Self help is the best help – Indigenous farmers stand strong against economic slowdown

Farm on wheels, an initiative to sell local produce has enabled the farmer groups to access diverse local markets in a decentralized manner. In doing so this initiative has set an example to all other farmer groups collaborating with NESFAS in Meghalaya and encouraged them to adapt it and take it forward in their areas.

Farm on Wheels initiative in Mawhiang village

The world is hit by a global pandemic, taking everyone by storm and severely impacting various regions. Covid-19 has disrupted the economy throughout the world with small farmers being particularly vulnerable as they lack base capital to tide over the lull in the economy. Closure of regular markets or their partial functioning subject to stipulated government protocols have caused great economic hardship to many. This, however, has not deterred the selfreliant Indigenous farmers. They have withstood this test of time and have come out with innovative solutions to tackle the crisis with the support of NESFAS(The North East Slow Food and Agrobiodiversity Society), a not-for-profit organization with its head-office in Shillong, Meghalaya that works to promote, defend and revive the
indigenous food systems in North East India.

NESFAS is located in Shillong, the capital of Meghalaya. NESFAS is working in 130 villages of Meghalaya and Nagaland and is currently implementing a Rural Electrification Corporation (REC) Foundation funded project- ‘No one shall be left Behind “Biodiversity for Food, Nutrition and Energy security for 3000 households. At present NESFAS is engaged with 3249 farmers in various activities, primarily engaged with small scale Indigenous Women farmers who are mostly practicing shifting cultivation. Some are also engaged with more settled agricultural system like paddy and bun or terrace cultivation. These farmers keep local seeds which are passed on to them by their elders. Though the local seeds are slowly disappearing, special efforts are being made to revive them with help of activities like seed exchange programmes and establishment of community level seed banks.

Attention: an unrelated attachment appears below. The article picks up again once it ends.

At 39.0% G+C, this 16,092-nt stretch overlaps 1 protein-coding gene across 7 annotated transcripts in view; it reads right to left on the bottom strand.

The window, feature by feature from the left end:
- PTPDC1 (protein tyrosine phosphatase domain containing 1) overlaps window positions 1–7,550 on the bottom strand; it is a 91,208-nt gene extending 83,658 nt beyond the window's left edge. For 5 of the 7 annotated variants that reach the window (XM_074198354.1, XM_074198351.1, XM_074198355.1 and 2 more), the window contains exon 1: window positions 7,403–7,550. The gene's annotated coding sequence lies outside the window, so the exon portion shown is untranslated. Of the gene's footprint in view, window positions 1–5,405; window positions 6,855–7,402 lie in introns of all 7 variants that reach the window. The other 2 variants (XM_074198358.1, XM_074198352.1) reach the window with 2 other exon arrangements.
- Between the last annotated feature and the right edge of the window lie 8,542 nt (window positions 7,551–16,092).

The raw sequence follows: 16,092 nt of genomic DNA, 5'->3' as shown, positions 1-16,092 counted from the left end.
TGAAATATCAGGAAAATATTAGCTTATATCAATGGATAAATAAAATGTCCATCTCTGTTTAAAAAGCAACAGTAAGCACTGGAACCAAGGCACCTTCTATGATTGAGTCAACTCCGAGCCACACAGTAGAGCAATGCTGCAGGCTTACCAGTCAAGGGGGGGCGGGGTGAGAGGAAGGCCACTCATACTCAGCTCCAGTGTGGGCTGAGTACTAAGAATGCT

Kitchen garden of Rajesh B Marak in Darichikgre Garo hills

These farmers usually sell their produce in weekly local markets. Some hire a small space and some make temporary arrangements and vend on floors and pavements. They also sell the produce to traders who come and buy the products. However, because of COVID 19, this way of selling was highly affected. One of the local solutions devised to tackle the regular market disruption and to overcome the livelihood challenges is the launching of an initiative called the ‘Farm on wheels’. This timely initiative is a platform for farmer groups to sell their produce directly to consumers and at the same time, create sustainable livelihood opportunities for themselves. In fact, it is literally a vehicle which the farmer groups hire to sell fresh local produce once a week or whenever the produce is ready. Around 200 farmers/ 30 farmer groups spread in various districts of Meghalaya got involved. These farmers hire a vehicle. No groups own a vehicle still, but the plan is to purchase in the future from their group savings.The farmers map out the market days and accordingly make a plan. Usually the Farm on wheels is operative twice a week. From each group only 1 to 2 farmers accompany the vehicle. This is done to ensure cost savings. NESFAS has helped these farmer groups with promotional material, some seed money and trained them on book keeping. In fact, these small scale indigenous farmers grow a variety of produce/ diverse produce. Some produce is also foraged from the wild. The produce that is marketed includes a variety of foraged wild edibles, cultivated vegetables like potatoes, carrots, beans and other seasonal vegetables, fruits, and pulses. The farmer groups associated with NESFAS are making use of the Farm on Wheels platform. They are also selling in the local markets as covid protocols are easing down.  This initiative aims at allowing businesses to function while adhering to social distancing norms and actually take the market to the consumer. It ensures the urgent need to safeguard domestic food security and also the ability to market their local produce right from buying to selling.